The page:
The birthday boy and Rachel get ready to party, but don't seem to have much of an idea how to get started.
Mark and Dan are definitely up to the task of having a party.
Tom explains his theory on how to have a party to a rapt audience consisting of Nancy, while Elaine and Hannah discuss whether they've heard this theory before.
Maria and Sandy wonder if the people at the other table are having a better time, then realize any table lacking their presence cannot possibly be the better table.
Kandace and David decide to be good sports about having worn the same outfit to a dinner party.
Tony and Rachel are still not up to speed. Rachel is thinking about her missed flight connections to Italy, despite the attractiveness of West Sacramento.
Parties break out spontaneously in Erik's presence, so he's not worried that the evening might turn out to be a bust.
Brandon and Eric show Brian how to say grace before a meal, forcing Brian to demonstrate how patient he can be.
Eric explains to Brandon that the right prescription medication can save even one of Tony's dinner parties.
Tim and Maria put on their party faces. It's not a problem. They always look like this.
Ted epitomizes unrestrained glee, showing the other dinner guests how to have a good time.
Rachel is beginning to get the idea. Not much progress in Tony's case, though.
Sherman tells David he didn't know everyone was supposed to wear paisley and David decides to humor him. The camera catches the elusive Joan in the background.
Tony realizes it was a close call that he didn't wear his own La Ganga T-shirt that evening.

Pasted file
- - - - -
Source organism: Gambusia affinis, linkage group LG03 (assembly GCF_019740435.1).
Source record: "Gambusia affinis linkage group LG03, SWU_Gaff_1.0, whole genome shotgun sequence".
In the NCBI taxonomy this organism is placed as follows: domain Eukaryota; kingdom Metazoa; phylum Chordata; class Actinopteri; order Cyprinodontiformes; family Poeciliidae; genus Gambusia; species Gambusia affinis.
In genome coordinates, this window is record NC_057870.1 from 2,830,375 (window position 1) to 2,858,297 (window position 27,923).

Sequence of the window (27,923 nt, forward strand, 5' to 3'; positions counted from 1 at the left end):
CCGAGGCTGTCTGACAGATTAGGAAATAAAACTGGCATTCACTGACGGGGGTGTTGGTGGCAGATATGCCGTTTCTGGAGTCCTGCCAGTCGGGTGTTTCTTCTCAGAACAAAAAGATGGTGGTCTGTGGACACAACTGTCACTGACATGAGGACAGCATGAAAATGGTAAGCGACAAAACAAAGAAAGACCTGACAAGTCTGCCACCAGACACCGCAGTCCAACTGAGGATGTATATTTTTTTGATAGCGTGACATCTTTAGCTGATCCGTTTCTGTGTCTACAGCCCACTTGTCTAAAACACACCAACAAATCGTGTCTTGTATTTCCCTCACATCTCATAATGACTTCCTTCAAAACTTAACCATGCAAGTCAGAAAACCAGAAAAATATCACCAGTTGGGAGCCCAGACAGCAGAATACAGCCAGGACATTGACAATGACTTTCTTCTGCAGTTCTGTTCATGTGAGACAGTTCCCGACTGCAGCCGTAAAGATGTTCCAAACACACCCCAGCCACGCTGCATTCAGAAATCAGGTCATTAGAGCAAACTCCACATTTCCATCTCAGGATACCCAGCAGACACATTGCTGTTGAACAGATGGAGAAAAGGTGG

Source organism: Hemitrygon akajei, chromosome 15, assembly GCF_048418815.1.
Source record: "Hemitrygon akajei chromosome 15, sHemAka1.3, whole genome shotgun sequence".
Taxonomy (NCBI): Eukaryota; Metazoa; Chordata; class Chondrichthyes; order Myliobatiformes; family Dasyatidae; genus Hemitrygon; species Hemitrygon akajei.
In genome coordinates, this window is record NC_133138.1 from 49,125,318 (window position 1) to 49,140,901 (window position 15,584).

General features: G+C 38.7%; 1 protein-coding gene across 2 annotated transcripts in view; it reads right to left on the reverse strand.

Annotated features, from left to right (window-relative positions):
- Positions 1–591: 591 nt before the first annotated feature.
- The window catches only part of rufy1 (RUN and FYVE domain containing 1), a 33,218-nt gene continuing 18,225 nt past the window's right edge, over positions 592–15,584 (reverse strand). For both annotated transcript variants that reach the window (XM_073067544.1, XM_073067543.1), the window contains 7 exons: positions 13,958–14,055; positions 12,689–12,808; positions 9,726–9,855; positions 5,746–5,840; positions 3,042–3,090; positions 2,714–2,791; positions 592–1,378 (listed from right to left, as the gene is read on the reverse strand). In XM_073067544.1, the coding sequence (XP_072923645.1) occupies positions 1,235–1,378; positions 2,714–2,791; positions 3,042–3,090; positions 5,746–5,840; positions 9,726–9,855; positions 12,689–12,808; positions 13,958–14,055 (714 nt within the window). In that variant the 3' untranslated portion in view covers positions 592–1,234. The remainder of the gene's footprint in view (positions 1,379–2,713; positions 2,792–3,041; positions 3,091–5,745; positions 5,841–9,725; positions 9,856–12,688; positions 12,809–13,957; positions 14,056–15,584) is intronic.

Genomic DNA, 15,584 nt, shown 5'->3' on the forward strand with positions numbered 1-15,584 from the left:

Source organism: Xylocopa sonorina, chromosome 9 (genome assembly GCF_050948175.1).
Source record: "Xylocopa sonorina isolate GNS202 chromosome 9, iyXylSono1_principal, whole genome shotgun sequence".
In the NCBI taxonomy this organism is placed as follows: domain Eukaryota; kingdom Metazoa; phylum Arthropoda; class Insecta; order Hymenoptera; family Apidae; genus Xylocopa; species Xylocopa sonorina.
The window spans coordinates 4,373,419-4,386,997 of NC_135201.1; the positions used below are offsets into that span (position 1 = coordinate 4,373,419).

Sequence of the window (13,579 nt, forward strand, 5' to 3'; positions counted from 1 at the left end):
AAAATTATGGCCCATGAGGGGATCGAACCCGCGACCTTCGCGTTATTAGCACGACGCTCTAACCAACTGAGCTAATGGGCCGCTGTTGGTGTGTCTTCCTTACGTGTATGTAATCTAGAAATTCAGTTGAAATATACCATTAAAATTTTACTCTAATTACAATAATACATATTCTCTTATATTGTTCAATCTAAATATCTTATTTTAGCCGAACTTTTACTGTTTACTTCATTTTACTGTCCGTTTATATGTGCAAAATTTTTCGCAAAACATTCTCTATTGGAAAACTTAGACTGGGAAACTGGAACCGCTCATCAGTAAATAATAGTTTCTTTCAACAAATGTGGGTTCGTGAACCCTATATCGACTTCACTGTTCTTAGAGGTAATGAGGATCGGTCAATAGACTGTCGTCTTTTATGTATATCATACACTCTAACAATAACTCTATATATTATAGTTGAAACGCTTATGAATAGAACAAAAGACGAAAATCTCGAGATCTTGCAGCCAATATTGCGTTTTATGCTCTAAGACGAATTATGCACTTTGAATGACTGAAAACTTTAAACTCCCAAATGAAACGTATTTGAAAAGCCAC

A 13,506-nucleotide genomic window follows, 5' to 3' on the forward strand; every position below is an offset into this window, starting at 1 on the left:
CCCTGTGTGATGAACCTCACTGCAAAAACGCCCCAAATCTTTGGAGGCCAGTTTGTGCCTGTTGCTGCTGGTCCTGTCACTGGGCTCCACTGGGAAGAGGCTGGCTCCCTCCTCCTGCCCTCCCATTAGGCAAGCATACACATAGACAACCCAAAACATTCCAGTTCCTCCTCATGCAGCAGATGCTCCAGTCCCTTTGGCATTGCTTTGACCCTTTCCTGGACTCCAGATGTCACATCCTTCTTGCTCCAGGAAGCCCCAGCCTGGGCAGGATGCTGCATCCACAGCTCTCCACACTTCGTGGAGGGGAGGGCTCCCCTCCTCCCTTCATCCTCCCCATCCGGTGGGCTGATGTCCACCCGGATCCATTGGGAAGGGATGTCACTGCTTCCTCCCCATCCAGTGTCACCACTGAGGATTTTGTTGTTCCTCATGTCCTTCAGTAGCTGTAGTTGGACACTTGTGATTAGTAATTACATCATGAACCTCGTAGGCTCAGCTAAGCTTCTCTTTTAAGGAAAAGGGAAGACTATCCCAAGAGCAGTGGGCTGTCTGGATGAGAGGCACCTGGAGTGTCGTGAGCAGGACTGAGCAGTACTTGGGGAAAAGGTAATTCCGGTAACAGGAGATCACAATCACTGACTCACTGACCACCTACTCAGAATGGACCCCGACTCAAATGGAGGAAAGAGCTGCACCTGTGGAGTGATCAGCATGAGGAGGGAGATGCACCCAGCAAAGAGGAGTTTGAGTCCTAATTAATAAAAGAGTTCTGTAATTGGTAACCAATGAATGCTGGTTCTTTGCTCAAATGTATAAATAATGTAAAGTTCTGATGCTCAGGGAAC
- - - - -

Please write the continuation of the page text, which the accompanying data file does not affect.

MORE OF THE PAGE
James and Melissa await the emergence of Erik's world-famous party-boy persona.
Erik may be ensnared in the damping effects of an anti-party field. If only the generator could be identified!
Elon keeps a watchful eye on the proceedings. Joan is nearly (but not quite!) photographed.
James and Melissa are beginning to wonder if the people at the other table are having a better time.
Elon checks whether there's room at the table between Jim and Rob.
Tony appears to be pretending to be embarrassed at some joke or supposedly witty remark he just made. It's always just pretense, of course. Erik identifies the reason his effervescence is less fizzy than usual.
The entertainment portion of the evening begins with the ritual passing of birthday cards around the tables. Rob, Brandon, Eric, and Brian partake of the hilarity.
Eric helps Brian out by explaining the punchlines on the exceedingly sophisticated birthday cards. Brian exudes gratitude—and patience.
David mugs for the camera while Sherman and Kandace check out birthday cards.
Rachel explains to a doubtful Elaine and Nancy that she can get two meals out of the leftovers from one dinner party.
Sherman and Hannah ask Elaine if she would like to pose with them.
Elaine says "yes"!
Ted gets to pretend that he's in this line-up. It's the high point of the evening for him.
Elon begins to round up people to herd them out of the room.
It turns out that Eileen was there all along, almost as elusive as Joan.
Elon checks under the tables for missing guests.
That's all, folks!
Thursday, August 06, 2009
Sunday, June 28, 2009
The Back Bench has been idle, one of those “abandoned” blogs that outnumber the ones actually being updated. I hope I'm back now. The past year was swallowed up in hectic accreditation activity at school, but things are opening up this summer. And I have something to post, too, since the San Francisco Chronicle saw fit to print my letter to the editor on June 16.
Growing nut cases
Thank you for running Signe Wilkinson's editorial cartoon (June 13) depicting the lone nut-cases sprouting from the tree of U.S. hate groups.
If, however, she hadn't chosen such a close-up, we could have seen Rush Limbaugh watering the tree while Glenn Beck spreads manure to fertilize it. Or perhaps Rush spreads the fertilizer while Glenn waters it with his tears. Same difference.
ANTHONY BARCELLOS, Davis